“ether minedrift i Indien”

“ether minedrift i Indien”

Sorry I meant to say September 3rd to January 3rd which is exactly 4 months. On September 3rd mining difficulty was 8.355 and on january 4th (exactly 4 months later) it was 8.312. Indicating that in 4 months the difficulty actually went DOWN, not up 40% as you suggest. go see for yourself: http://etherscan.io/charts/difficulty. Now if that was due to a bug, so be it, do you have a blog entry or something where they talk about that?
The Radeon R9 295X2 has by far the highest hash rate (46.0 MH/s) of the Ethereum GPUs on the market and will cost you $600. It has a power cost per day of about $1.44, a return per day of about $1.61 and a cost per MH/s of $13.04. This gives a return per year of $586.43.
Solo Mining – Solo mining means its you against the rest. If your hash is correct you win the block reward. But with a rig of 60 MH/s and a network hashing power of 1.2 GH you aren’t going to get ether very often. The other issue is you have to download the blockchain for yourself. See our guide here on how to solo mine ethereum.
I’m having the same problem as Majorano. I double checked everything up until this point and I am 95% sure it is all correct. Here is what command prompt is giving me (my .bat file is called Armageddon):
To others who are reading this comment, this tutorial is for a single slot miner. A single slot miner has an overall lower footprint, both in terms of power draw and overall cost, compared to a multi-GPU miner. They are cost-effective only for those who want to get their feet wet since the cost of entry is fairly low.
By entering the above details into an Ethereum Mining Calculator, you’ll be presented with a rough guide of your expected profits. While the calculator will automatically enter the current figure for difficulty, keep in mind that difficulty is very likely to rise in the future. Ethereum’s high price lures in more miners!
According to Morgan Stanley estimates, miners today earn roughly $1.76 each day in profits per each GPU owned. That’s up from 56 cents in October. Those figures assume the miner owns an AMD Radeon 580 and pays roughly 70 cents per day for each GPU’s electricity.
Mining Ethereum is still a worthwhile activity, provided the price of Ethereum stays around or above $200, but only if you live in a region with low utility fees. At the current difficulty rating, 97MH/s can mine a little less than 0.9 Ether coins in 30 days. As long as Ether’s market value remains higher than $40 per coin and the difficulty doesn’t spike, I break even or make money. With a 10 cents/kWh utility rate, Ether must trade for at least $60 to break even. In San Francisco, where electricity costs can reach 25 cents/kWh, you would be losing money by running the system if the price of Ether dropped below $165.
I don’t think that Tom’s going to advance mining much; our longtime enthusiast members mostly won’t get into it and it’s widely enough known already. A little extra knowledge for those of us on the sidelines and, who knows, maybe miners will concentrate on the most efficient cards and the price of the rest will go down. Not an issue for me, I’m running a fanless GT430, so what do I care about current prices?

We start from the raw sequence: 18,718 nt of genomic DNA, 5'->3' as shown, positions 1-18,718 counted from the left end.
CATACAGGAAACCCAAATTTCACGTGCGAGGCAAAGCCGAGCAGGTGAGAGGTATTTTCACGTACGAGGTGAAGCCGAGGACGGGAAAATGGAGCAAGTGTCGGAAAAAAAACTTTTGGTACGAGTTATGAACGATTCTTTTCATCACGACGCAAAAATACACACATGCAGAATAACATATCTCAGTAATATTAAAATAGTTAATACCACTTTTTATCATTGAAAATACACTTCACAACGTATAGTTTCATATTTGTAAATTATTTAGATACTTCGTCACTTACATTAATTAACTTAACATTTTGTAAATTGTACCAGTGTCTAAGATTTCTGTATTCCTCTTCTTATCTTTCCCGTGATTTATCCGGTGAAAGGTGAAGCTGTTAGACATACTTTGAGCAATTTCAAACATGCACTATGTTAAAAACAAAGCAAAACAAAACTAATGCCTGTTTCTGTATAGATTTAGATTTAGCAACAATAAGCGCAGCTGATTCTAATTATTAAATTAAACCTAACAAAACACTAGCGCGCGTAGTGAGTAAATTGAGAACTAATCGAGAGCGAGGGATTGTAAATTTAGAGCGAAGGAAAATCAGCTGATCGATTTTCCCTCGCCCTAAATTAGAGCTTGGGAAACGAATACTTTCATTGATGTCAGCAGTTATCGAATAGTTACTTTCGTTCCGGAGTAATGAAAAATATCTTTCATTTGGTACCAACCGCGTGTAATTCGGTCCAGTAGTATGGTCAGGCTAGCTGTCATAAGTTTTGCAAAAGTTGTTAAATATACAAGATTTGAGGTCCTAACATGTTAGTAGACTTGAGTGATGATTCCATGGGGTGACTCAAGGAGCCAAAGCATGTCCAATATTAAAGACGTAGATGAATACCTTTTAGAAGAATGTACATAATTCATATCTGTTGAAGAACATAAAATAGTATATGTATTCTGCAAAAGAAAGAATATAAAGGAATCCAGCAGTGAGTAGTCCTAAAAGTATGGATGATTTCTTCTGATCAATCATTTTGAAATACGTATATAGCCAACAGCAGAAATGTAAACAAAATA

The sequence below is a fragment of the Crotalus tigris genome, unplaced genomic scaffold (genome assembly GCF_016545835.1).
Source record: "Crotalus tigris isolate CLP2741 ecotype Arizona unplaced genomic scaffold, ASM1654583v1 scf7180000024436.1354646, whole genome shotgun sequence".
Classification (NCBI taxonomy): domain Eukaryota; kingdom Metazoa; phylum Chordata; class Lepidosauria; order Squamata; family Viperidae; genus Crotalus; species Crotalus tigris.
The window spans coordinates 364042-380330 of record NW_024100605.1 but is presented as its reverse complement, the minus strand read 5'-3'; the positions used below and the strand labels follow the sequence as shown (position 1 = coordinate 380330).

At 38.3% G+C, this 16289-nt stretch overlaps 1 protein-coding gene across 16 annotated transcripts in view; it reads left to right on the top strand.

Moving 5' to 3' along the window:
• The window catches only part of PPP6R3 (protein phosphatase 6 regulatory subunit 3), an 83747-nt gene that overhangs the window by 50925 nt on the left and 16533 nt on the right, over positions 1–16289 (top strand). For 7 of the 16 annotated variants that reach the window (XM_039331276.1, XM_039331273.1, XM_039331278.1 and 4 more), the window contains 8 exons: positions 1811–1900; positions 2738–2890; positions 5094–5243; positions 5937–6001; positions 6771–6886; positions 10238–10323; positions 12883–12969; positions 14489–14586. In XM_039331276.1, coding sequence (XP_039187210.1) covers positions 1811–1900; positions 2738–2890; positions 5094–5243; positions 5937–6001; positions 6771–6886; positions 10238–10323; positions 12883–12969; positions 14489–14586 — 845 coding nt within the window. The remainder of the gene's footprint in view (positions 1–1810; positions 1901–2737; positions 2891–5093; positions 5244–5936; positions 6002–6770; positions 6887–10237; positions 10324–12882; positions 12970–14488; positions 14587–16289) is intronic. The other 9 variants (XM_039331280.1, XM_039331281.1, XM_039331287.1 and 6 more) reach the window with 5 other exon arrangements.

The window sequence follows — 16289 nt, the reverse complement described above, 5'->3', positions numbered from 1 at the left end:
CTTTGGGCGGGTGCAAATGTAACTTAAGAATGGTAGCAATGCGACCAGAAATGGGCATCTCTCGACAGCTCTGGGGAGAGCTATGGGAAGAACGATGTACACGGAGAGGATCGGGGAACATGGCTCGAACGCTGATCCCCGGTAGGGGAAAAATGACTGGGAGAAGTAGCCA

The time-tested wisdom in mining is that it’s probably best to not assume that ETH will stay at any given price in the short term. Theoretically, it could crash at any moment. If ETH had a sudden price crash, people would be dumping their GPUs all over eBay and Craigslist — meaning much lower resale value for your hardware. It’s also wise to consider that if the difficulty continues increasing and the price doesn’t see any major bumps in the coming weeks, revenues will only be thinned even more.
The transition to the PoS-algorithm will allow to reduce energy costs as much as possible without requiring real resources, since it will not need large computing powers, and hence users with equipment. This means that miners will soon be obsolete. But while ETH mining remains traditional, ordinary users still have a chance to get a rapidly developing cryptocurrency on their wallet.
Well right now its still profitable but if the price drops below 0.02ETH and difficulty will keep going up like 40-50% everymonth then most likely in 2 months it won’t be worth the hassle…. its a gamble.
Is there a way to synchronize the animations with Minema? Everything is working fine except that, when I start the recording, the shaderpack’s animations seem to compensate for the low realtime framerate created by Minema, so all of the animations appear extremely fast in the final video. Is there anyway to fix this?
Yea, I havent gotten to test electricity costs yet. My ammeter is at my cousins, but I intend to update it once I have that. Also most miners work on a fixed electricity bill so for many this isnt particularly relevant if running it at home.
If you have multiple GPUs, you’ll notice all of them listed here. By default, ethminer will use all of the GPUs on your computer that use a similar compute function. In our case it will be using OpenCL. We’re going to be using the MinerGate pool of eth.pool.minergate.com:45791. You can go to the MinerGate website for a full list of pool URLs. We’ll also be using the account name we setup with MinerGate in this example it will be the email I used for account setup.

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